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CAN US WOMEN FILMMAKERS & ORGANIZATIONS COLLABORATE TO MAKE REAL CHANGE?

Without dynamic, imaginative women-identified cinematic stories – largely directed by women – that are well saturated into the general public's viewing habits through this dominate cultural, entertainment form, women will remain subjugated. In a 2016 presentation at Experiments in Cinema I declared that as feminist filmmakers we expected to be much further along. Hours later, Laura Mulvey, attending virtually, said the very same thing.


In Europe through a push by the European Women's Audio-Visual Network, since the Sarajevo Declaration on Gender Equality, there has been a multi-country formalized effort to insist on equality for women in the AV industry throughout Europe. December 6th eight different groups hosted the annual report of findings. Included was a chart drawn from data showing the Behind the Camera roles for women in a presentation by Patrizia Simone. (See her chart posted on my earlier blog ). When I looked at some parallel US data (prepared by Dr. Martha Lauzen), I immediately envisioned a new extended chart. Here it is:

In all the separate roles of gains for women behind the camera in the United States, they do not match their counterparts in Europe. Dr. Stacy Smith, of the Inclusion Initiative at USC Annenberg, who also collects data in the US, though she uses a larger pool of films than Lauzen, has similar percentages for most roles, with one exception. Directing by women is only 8% in her study, a full ten points behind Lauzen, and 18 point lower than the European study.

In reading the Qualitative Study on the Place of Female Directors in Europe Update-2023, they underscore two things: We must deconstruct the stereotypes and shine more light on women filmmakers. We must also put in place more proactive structural movements. [bold, in report]. Policies and measures adopted that improve the persistent inequality are detailed. European collaboration is central in achieving equality for women and marginalized people in every European country. For instance, cultural ministers were essential in crafting the Sarajevo Declaration. The French Ministry of Culture now supports the annual report. It helps too in Europe that established women filmmakers like Agnes Varda and Claire Denis have traditionally worked with women cinematographers, Nurith Aviv and Agnes Goddard, respectfully.

An internet grab, this great image and overlayed comment look like they are captured from a documentary.




In the US the political structure is radically different. There is no Minister of Culture, hence no central department where these issues can be addressed. The National Endowment for the Arts may have Congressional restrictions that limit its leadership here. I have bumped into this problem before.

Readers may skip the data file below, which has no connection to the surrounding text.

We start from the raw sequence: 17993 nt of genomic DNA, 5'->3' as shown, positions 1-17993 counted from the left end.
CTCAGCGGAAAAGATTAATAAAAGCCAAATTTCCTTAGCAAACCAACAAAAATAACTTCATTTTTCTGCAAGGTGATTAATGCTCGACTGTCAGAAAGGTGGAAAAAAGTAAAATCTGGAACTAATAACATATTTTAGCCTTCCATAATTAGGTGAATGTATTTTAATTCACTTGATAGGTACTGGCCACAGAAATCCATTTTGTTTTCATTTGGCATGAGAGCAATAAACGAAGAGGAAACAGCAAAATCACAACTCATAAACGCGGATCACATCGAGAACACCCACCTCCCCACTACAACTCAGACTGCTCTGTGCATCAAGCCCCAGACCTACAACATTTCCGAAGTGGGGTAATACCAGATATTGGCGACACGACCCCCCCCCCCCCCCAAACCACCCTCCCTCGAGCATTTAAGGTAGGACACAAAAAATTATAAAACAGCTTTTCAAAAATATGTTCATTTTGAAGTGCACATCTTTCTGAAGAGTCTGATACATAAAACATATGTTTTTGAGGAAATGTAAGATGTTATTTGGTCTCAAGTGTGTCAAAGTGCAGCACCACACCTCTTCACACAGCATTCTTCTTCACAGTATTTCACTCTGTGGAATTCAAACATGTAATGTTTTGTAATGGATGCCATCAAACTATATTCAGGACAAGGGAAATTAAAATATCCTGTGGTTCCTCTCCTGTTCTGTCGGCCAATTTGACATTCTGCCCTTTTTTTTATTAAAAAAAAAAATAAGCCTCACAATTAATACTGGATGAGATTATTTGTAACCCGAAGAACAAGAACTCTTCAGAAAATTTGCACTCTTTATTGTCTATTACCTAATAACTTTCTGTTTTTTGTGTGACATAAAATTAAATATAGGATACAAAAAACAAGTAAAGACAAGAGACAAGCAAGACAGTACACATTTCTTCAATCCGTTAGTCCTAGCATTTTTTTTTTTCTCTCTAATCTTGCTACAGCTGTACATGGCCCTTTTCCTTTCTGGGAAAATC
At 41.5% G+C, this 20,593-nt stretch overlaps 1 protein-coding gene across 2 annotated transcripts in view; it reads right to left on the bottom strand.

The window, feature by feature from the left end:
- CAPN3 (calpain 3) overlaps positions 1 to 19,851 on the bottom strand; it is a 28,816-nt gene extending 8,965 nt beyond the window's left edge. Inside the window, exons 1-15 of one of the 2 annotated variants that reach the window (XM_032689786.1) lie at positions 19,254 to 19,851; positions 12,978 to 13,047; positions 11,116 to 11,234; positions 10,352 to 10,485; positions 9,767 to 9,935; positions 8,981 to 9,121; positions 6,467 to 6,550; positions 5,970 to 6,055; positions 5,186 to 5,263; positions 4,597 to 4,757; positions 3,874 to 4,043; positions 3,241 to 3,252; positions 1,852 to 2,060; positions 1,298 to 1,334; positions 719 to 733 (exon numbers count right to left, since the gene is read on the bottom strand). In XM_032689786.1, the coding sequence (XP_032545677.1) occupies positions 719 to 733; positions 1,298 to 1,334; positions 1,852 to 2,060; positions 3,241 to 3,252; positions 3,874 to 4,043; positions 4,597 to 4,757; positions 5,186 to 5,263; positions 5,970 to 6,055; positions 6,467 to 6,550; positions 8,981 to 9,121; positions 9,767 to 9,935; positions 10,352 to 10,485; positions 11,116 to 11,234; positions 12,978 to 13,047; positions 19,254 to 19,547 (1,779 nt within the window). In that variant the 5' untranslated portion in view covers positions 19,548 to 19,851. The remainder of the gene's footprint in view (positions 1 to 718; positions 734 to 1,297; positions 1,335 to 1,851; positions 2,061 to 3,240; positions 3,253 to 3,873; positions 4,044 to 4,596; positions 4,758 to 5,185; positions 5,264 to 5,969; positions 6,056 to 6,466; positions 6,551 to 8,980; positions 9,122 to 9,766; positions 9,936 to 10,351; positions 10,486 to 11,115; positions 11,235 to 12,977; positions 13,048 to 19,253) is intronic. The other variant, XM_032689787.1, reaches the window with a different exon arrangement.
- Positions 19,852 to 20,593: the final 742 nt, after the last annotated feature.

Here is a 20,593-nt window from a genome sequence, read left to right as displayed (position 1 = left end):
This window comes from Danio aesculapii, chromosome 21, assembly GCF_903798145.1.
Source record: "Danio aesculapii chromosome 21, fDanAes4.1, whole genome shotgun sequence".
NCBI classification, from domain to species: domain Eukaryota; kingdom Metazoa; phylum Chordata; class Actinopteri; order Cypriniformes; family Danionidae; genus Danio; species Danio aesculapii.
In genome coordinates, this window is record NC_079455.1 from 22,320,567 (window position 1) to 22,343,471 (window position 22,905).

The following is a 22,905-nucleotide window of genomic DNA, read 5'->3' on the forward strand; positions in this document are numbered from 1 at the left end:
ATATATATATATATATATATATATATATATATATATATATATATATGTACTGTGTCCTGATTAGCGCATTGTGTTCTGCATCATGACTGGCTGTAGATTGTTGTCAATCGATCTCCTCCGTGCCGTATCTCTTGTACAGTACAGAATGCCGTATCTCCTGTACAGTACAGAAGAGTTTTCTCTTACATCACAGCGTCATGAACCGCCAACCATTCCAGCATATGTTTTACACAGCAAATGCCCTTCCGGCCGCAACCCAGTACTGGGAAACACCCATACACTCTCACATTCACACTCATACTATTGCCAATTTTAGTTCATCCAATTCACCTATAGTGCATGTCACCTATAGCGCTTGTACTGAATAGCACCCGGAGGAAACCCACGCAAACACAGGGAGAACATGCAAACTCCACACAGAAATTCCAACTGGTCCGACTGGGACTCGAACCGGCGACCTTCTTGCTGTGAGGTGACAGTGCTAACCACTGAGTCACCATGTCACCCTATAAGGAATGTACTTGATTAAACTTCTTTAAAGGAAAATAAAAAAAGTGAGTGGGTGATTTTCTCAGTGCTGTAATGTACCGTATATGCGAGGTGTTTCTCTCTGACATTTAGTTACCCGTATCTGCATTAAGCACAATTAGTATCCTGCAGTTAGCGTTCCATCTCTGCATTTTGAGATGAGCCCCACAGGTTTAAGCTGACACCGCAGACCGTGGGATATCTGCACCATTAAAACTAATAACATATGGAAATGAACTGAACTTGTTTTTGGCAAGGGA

Many different service organizations – like the Women In Film groups – have sprung up to address numerous women filmmaker needs. Their programs vary and their focus is traditionally local or specially channeled to a specific need or two. There is no unified national focused effort or action. And almost none of these many NGOs are centered on systemic policy change which is the critical hurdle. It seems, too, the data collection is repetitive, wasting resources and energies. The end result of all of this is that the groups are busy competing against one another for dollars and prestige for their operations. The wider, more far reaching vision and work on how to address the systemic problem remain sidelined. The critical collaboration that has come about in Europe has not yet evolved in the US.


The forty-something and older women who lite up the list serv [MediaArts] a few weeks back are feeling underserved. Ageism compounds sexism. The extent of their responses warranted a first meeting to air out some of the problems. The Alliance for Media and Culture under Wendy Levy's leadership stepped up to hold that session Tuesday, December 19th at 11-12:30 PT. We will see if concrete actions emerge.


The Andy Warhol Foundation Writer Grants were announced during of the [MediaArts] forty-something discussion. They featured a graphic with all the grantees. While a simple look does not specify age, it does appear that the majority of the grantees are on the younger side, than older. Foundations and funders will have to adjust. In the US the older population grew five times faster than the total population, which grew by only 7.4%.


The chart I have made at the start of this blog reflects persistent dissatisfaction of women filmmakers. From my perspective there are whole areas in the creation and life of a film that for women are neglected. Critical writings, for one, academic study is another. Exhibition, too, is dire. Mainstream theaters showcase women directed works only 2.75% of the time. The art house community, is better, though heavily reliant on Hollywood blockbusters for its bread and butter. However, these mostly non-profits are still no where up to par for the number of women making independent, creative works.


The challenge: Are we collectively up to the effort and spending the time to create the necessary change. Are existing organizations able or willing to join forces – collaborate – for what will be a long haul to create a unified strategy and demand the necessary policies that will finally bring equity for women involved with cinema. Only then will women's cinemtic stories reach a wide audience that we all desire and deserve.


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